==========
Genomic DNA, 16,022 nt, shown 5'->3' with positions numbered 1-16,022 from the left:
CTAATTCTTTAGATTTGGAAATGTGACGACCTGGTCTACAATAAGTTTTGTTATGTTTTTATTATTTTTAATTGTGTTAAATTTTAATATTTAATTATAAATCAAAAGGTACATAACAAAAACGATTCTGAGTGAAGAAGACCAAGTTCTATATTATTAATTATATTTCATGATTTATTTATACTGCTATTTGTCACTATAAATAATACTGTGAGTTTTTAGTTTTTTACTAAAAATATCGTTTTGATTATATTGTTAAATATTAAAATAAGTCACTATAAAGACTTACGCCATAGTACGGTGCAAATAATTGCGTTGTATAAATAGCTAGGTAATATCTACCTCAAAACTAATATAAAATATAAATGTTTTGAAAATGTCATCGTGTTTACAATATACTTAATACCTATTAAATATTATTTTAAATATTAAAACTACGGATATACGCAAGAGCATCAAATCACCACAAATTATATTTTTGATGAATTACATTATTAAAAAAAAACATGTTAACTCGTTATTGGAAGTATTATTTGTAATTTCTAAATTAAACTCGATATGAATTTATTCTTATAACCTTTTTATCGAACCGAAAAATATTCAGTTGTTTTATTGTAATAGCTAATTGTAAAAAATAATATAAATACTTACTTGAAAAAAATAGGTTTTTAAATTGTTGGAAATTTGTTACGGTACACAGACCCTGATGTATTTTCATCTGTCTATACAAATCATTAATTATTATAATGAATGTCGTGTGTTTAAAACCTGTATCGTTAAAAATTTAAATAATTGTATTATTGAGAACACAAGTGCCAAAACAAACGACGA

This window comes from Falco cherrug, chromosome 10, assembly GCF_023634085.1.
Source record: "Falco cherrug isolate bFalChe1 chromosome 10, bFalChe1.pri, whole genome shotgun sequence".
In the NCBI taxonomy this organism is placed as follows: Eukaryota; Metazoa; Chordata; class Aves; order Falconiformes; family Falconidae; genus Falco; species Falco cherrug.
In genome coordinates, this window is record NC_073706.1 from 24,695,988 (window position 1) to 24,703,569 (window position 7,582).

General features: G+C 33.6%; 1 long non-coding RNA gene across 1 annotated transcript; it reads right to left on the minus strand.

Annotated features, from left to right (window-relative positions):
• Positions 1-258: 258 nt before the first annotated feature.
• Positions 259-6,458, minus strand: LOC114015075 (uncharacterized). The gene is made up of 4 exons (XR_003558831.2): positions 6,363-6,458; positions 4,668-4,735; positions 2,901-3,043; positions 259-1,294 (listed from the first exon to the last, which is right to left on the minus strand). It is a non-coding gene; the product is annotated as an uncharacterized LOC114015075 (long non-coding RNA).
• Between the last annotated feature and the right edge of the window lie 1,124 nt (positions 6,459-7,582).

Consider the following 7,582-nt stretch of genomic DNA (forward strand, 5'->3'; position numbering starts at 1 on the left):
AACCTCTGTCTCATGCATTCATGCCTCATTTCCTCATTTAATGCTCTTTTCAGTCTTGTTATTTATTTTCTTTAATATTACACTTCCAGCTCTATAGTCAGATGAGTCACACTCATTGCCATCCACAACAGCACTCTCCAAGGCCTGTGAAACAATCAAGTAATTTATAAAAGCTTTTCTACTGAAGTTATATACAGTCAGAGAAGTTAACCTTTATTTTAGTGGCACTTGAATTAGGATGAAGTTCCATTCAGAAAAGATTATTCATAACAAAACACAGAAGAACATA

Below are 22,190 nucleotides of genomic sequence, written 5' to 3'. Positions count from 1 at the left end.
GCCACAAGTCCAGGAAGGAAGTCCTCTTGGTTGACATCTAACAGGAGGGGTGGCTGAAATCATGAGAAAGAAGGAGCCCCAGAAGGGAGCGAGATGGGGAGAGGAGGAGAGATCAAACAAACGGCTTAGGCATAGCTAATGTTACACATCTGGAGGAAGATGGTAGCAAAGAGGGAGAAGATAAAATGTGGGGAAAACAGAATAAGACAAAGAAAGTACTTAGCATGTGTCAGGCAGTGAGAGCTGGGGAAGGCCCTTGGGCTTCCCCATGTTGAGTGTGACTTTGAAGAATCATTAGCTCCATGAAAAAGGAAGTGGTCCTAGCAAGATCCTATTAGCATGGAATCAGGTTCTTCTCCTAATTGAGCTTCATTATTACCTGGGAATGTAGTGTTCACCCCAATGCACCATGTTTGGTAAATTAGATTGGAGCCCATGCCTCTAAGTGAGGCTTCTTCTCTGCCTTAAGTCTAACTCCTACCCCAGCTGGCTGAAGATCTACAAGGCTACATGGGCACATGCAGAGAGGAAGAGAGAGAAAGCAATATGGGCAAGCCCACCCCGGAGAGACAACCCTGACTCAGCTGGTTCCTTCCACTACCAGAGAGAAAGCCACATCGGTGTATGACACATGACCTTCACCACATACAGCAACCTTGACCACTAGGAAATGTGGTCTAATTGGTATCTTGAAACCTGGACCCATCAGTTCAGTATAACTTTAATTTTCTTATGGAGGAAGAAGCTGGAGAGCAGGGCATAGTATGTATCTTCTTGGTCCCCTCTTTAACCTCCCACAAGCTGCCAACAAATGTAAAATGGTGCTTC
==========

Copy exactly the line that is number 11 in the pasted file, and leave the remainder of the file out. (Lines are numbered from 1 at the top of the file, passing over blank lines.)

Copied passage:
• Between the last annotated feature and the right edge of the window lie 1,124 nt (positions 6,459-7,582).